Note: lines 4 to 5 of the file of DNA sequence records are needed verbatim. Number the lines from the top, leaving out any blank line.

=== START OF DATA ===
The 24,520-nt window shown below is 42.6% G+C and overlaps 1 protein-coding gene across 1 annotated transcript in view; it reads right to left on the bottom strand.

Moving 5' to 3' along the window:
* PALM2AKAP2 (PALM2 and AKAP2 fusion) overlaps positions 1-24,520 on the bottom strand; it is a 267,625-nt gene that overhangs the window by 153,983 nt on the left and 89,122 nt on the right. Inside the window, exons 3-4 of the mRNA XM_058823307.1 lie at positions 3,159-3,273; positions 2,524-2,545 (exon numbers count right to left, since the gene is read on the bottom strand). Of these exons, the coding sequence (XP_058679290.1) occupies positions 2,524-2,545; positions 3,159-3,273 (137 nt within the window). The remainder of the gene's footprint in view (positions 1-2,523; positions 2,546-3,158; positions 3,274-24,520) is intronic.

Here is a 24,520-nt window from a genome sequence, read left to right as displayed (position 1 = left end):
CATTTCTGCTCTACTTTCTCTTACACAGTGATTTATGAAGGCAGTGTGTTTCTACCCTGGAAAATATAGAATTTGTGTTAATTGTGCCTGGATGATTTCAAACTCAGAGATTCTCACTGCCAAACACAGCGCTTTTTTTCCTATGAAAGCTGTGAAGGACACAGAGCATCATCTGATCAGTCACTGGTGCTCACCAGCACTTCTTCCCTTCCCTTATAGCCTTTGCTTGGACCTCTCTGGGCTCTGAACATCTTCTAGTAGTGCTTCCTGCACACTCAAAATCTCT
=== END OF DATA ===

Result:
Here is a 24,520-nt window from a genome sequence, read left to right as displayed (position 1 = left end):
CATTTCTGCTCTACTTTCTCTTACACAGTGATTTATGAAGGCAGTGTGTTTCTACCCTGGAAAATATAGAATTTGTGTTAATTGTGCCTGGATGATTTCAAACTCAGAGATTCTCACTGCCAAACACAGCGCTTTTTTTCCTATGAAAGCTGTGAAGGACACAGAGCATCATCTGATCAGTCACTGGTGCTCACCAGCACTTCTTCCCTTCCCTTATAGCCTTTGCTTGGACCTCTCTGGGCTCTGAACATCTTCTAGTAGTGCTTCCTGCACACTCAAAATCTCT